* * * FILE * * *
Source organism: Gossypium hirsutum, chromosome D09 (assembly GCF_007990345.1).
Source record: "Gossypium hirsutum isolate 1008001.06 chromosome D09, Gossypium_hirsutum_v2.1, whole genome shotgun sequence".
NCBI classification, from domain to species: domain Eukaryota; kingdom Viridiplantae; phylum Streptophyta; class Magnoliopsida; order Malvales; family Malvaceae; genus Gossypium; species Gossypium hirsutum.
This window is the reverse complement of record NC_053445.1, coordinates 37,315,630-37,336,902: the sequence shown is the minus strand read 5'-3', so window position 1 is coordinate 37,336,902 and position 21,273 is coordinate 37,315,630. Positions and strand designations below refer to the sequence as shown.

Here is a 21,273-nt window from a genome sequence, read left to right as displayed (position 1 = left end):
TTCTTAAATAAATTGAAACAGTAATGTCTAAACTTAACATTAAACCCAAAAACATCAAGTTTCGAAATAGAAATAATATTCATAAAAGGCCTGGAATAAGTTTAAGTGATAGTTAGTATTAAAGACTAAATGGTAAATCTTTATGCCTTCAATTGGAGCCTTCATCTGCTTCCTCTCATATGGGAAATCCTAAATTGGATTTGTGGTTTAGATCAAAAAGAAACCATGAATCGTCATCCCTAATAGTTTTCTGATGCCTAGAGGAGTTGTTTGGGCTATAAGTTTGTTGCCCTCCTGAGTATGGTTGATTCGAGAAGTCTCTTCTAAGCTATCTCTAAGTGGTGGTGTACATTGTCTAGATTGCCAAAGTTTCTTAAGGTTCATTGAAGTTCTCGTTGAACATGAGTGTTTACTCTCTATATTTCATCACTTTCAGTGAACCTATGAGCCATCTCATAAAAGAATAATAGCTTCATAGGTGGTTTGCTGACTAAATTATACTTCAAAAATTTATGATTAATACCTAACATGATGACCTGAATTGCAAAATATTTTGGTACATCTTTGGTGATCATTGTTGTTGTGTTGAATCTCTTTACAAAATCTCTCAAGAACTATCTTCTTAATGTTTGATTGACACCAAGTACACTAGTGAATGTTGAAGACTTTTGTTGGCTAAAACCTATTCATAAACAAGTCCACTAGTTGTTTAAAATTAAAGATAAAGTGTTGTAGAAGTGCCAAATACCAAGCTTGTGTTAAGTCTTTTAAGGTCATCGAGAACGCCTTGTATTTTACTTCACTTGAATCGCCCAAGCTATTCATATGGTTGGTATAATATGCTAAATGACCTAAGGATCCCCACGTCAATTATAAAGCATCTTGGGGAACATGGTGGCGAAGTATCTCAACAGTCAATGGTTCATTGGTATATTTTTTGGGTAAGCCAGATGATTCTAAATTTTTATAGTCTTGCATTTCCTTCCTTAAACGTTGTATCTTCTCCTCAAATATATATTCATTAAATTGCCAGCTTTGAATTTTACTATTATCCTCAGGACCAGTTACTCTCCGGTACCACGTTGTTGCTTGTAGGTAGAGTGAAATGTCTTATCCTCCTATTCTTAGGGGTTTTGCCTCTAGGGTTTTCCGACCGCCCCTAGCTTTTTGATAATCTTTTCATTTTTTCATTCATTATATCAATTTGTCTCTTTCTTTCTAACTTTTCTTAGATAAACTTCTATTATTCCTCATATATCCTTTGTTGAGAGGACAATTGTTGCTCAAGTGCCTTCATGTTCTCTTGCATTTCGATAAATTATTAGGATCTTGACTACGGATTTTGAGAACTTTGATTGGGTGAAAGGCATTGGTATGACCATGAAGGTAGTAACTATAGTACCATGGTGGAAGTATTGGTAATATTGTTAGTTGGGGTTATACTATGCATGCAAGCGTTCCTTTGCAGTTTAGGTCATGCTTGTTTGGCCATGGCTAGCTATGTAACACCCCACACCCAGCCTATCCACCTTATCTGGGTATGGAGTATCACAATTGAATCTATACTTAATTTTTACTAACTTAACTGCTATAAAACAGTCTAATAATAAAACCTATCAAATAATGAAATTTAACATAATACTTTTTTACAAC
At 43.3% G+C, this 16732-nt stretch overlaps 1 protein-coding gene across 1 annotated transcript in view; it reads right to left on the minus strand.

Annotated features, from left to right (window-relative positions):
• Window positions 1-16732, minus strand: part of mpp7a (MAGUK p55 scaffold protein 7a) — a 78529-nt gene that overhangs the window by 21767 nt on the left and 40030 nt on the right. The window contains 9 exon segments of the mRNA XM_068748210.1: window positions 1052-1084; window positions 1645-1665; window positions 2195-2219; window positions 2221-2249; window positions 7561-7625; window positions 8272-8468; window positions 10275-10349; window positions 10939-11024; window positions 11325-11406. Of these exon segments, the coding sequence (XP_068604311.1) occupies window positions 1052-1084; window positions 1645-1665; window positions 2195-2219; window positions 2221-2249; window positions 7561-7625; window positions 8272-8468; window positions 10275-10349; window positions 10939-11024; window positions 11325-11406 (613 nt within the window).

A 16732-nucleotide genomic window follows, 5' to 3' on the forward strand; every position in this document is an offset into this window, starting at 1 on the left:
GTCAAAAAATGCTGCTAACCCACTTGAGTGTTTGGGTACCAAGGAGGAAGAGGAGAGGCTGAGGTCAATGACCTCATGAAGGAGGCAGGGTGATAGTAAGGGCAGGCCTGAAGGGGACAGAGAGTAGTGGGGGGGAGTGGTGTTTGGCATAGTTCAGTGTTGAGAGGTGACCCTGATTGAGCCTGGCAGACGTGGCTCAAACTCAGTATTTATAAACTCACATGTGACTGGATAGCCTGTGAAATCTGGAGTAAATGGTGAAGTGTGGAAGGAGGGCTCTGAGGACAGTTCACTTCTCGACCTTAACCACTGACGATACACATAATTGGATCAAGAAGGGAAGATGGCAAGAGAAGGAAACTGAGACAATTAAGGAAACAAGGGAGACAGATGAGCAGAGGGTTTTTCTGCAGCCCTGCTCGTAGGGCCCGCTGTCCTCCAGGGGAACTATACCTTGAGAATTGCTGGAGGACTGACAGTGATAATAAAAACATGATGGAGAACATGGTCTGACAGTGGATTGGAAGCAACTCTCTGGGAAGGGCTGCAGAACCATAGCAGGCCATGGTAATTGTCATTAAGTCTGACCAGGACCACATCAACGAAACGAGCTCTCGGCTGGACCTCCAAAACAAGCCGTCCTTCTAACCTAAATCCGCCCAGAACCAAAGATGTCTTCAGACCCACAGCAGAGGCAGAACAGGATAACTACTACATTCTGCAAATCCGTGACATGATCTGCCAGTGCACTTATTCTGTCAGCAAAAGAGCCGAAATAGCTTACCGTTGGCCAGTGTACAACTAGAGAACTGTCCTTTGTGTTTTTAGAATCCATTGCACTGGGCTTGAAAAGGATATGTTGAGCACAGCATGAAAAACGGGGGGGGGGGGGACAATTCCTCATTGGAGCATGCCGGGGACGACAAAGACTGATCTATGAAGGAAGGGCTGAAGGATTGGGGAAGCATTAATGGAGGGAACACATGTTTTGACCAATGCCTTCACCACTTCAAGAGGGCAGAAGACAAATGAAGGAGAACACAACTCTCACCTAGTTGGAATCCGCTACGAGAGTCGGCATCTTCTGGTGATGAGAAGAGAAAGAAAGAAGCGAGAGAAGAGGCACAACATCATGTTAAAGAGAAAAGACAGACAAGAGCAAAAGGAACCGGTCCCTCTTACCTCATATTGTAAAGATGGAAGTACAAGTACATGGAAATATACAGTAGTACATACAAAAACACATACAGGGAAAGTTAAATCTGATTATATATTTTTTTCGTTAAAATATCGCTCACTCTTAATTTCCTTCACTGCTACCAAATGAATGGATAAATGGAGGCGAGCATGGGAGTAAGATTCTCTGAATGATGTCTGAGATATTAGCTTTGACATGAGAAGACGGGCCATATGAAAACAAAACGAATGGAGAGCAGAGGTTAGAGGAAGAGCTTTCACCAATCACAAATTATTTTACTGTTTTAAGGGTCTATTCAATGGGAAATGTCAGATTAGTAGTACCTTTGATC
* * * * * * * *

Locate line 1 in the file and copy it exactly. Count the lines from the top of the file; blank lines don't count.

Source organism: Gossypium hirsutum, chromosome D09 (assembly GCF_007990345.1).